QUT ePrints

3D anthropometry : from the ergonomist's perspective

Daniell, Nathan & Paul, Gunther (2010) 3D anthropometry : from the ergonomist's perspective. In TTCP Defence Human Systems Symposium, May 17-19, 2010, Sydney, NSW. (Unpublished)

View at publisher

Abstract

Since the availability of 3D full body scanners and the associated software systems for operations with large point clouds, 3D anthropometry has been marketed as a breakthrough and milestone in ergonomic design. The assumptions made by the representatives of the 3D paradigm need to be critically reviewed though. 3D anthropometry has advantages as well as shortfalls, which need to be carefully considered. While it is apparent that the measurement of a full body point cloud allows for easier storage of raw data and improves quality control, the difficulties in calculation of standardized measurements from the point cloud are widely underestimated. Early studies that made use of 3D point clouds to derive anthropometric dimensions have shown unacceptable deviations from the standardized results measured manually. While 3D human point clouds provide a valuable tool to replicate specific single persons for further virtual studies, or personalize garment, their use in ergonomic design must be critically assessed. Ergonomic, volumetric problems are defined by their 2-dimensional boundary or one dimensional sections. A 1D/2D approach is therefore sufficient to solve an ergonomic design problem. As a consequence, all modern 3D human manikins are defined by the underlying anthropometric girths (2D) and lengths/widths (1D), which can be measured efficiently using manual techniques.

Traditionally, Ergonomists have taken a statistical approach to design for generalized percentiles of the population rather than for a single user. The underlying method is based on the distribution function of meaningful single and two-dimensional anthropometric variables. Compared to these variables, the distribution of human volume has no ergonomic relevance. On the other hand, if volume is to be seen as a two-dimensional integral or distribution function of length and girth, the calculation of combined percentiles – a common ergonomic requirement - is undefined.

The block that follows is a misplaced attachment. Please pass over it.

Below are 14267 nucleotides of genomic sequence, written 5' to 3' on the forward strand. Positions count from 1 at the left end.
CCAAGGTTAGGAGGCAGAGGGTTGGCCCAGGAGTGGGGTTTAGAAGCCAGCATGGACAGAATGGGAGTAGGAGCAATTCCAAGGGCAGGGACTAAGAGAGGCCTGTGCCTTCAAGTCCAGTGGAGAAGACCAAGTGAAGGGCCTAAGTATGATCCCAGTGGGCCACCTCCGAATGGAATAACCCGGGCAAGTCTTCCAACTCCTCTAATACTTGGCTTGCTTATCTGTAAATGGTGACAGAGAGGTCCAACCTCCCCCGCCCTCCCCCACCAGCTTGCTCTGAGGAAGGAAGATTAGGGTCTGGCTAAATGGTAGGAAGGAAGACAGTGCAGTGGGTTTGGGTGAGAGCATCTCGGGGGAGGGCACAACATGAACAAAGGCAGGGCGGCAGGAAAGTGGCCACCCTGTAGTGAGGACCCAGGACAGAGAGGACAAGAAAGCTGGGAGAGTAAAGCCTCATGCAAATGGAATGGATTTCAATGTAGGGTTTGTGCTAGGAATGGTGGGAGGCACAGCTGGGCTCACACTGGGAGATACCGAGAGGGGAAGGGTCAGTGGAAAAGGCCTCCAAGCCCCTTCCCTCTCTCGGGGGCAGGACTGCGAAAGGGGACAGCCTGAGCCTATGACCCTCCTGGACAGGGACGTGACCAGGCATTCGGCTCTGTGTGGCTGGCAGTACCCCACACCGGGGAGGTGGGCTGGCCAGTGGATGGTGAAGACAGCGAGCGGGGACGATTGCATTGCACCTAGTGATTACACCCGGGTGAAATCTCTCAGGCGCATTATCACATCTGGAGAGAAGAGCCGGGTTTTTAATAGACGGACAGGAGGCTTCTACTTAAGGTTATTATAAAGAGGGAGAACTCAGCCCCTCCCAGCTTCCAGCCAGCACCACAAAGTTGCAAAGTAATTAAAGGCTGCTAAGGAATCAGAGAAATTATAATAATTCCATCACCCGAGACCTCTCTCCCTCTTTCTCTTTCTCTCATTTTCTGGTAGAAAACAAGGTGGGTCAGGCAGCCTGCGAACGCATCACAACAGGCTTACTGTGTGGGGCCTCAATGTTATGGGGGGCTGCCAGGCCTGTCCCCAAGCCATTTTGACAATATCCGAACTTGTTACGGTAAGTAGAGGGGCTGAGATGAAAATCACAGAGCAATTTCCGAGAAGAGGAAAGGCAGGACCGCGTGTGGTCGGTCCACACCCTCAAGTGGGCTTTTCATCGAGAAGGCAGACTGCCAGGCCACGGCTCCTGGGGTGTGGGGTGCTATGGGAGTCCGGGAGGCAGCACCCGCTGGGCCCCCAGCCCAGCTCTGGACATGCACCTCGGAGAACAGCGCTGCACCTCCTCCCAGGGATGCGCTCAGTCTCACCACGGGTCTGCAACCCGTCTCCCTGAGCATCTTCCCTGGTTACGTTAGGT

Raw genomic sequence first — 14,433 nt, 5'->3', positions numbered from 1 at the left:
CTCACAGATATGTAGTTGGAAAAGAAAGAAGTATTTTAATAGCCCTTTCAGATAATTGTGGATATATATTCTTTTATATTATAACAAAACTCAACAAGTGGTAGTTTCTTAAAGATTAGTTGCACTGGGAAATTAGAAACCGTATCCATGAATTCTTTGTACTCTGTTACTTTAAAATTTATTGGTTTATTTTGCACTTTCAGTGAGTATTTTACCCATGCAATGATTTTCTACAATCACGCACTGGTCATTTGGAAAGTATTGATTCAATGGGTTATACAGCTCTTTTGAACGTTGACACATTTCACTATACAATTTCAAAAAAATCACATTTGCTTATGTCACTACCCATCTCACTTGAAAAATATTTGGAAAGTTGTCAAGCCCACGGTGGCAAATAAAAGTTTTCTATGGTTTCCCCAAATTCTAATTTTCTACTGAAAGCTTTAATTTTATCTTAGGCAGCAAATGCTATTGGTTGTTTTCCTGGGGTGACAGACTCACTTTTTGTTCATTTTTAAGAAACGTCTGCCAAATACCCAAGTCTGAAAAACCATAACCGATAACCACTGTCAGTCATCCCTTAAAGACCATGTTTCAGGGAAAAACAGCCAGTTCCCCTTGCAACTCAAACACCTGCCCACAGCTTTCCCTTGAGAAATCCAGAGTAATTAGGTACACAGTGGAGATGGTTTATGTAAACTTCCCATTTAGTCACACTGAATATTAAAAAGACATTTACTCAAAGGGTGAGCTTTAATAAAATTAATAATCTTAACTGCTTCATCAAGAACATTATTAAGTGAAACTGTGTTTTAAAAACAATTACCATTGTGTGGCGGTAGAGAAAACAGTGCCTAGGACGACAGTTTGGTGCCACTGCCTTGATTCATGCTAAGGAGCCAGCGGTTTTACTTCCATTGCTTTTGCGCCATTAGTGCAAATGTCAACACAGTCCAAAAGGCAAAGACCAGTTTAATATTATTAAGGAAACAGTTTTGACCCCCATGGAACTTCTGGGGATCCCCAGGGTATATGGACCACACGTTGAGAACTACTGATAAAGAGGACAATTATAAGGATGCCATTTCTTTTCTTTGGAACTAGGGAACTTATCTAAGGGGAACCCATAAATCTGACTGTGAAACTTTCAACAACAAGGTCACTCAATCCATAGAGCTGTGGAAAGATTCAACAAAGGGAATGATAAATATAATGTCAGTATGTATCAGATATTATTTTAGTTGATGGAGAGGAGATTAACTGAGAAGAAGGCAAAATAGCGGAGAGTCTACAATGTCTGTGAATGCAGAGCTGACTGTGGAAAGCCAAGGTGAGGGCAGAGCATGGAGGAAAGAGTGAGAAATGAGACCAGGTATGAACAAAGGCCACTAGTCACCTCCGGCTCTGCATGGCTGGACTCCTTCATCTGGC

Consequently, we suggest to critically review the cost and use of 3D anthropometry. We also recommend making proper use of widely available single and 2-dimensional anthropometric data in ergonomic design.

Impact and interest:

Citation countsare sourced monthly from Scopus and Web of Science® citation databases.

These databases contain citations from different subsets of available publications and different time periods and thus the citation count from each is usually different. Some works are not in either database and no count is displayed. Scopus includes citations from articles published in 1996 onwards, and Web of Science® generally from 1980 onwards.

Citations counts from the Google Scholar™ indexing service can be viewed at the linked Google Scholar™ search.

Full-text downloads:

241 since deposited on 23 Mar 2012
128 in the past twelve months

Full-text downloadsdisplays the total number of times this work’s files (e.g., a PDF) have been downloaded from QUT ePrints as well as the number of downloads in the previous 365 days. The count includes downloads for all files if a work has more than one.

ID Code: 49290
Item Type: Conference Item (Presentation)
Keywords: 3D anthropometry, 3D scanning, Anthropometric design
Divisions: Current > QUT Faculties and Divisions > Faculty of Health
Current > Institutes > Institute of Health and Biomedical Innovation
Current > Schools > School of Public Health & Social Work
Copyright Owner: Copyright 201 The Authors
Deposited On: 23 Mar 2012 13:19
Last Modified: 23 Mar 2012 13:19

Export: EndNote | Dublin Core | BibTeX

Repository Staff Only: item control page